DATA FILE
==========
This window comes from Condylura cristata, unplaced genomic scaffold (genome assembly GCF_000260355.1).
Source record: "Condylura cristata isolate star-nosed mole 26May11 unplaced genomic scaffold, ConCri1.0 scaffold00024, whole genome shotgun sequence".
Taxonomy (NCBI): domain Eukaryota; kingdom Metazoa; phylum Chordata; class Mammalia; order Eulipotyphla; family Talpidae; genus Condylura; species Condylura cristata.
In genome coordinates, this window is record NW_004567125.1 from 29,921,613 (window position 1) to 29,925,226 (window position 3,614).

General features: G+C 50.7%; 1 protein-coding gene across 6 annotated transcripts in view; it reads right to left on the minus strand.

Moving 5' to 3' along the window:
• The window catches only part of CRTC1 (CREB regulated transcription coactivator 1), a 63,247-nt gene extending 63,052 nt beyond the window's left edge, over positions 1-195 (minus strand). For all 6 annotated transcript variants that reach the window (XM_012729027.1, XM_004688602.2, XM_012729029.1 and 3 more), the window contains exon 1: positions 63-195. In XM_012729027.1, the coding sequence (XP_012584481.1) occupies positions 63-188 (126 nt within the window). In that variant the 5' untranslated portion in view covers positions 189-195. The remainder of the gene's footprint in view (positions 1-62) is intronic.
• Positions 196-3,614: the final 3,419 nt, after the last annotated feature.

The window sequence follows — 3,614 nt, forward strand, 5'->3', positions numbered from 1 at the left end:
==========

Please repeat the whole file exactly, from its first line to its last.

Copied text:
This window comes from Condylura cristata, unplaced genomic scaffold (genome assembly GCF_000260355.1).
Source record: "Condylura cristata isolate star-nosed mole 26May11 unplaced genomic scaffold, ConCri1.0 scaffold00024, whole genome shotgun sequence".
Taxonomy (NCBI): domain Eukaryota; kingdom Metazoa; phylum Chordata; class Mammalia; order Eulipotyphla; family Talpidae; genus Condylura; species Condylura cristata.
In genome coordinates, this window is record NW_004567125.1 from 29,921,613 (window position 1) to 29,925,226 (window position 3,614).

General features: G+C 50.7%; 1 protein-coding gene across 6 annotated transcripts in view; it reads right to left on the minus strand.

Moving 5' to 3' along the window:
• The window catches only part of CRTC1 (CREB regulated transcription coactivator 1), a 63,247-nt gene extending 63,052 nt beyond the window's left edge, over positions 1-195 (minus strand). For all 6 annotated transcript variants that reach the window (XM_012729027.1, XM_004688602.2, XM_012729029.1 and 3 more), the window contains exon 1: positions 63-195. In XM_012729027.1, the coding sequence (XP_012584481.1) occupies positions 63-188 (126 nt within the window). In that variant the 5' untranslated portion in view covers positions 189-195. The remainder of the gene's footprint in view (positions 1-62) is intronic.
• Positions 196-3,614: the final 3,419 nt, after the last annotated feature.

The window sequence follows — 3,614 nt, forward strand, 5'->3', positions numbered from 1 at the left end: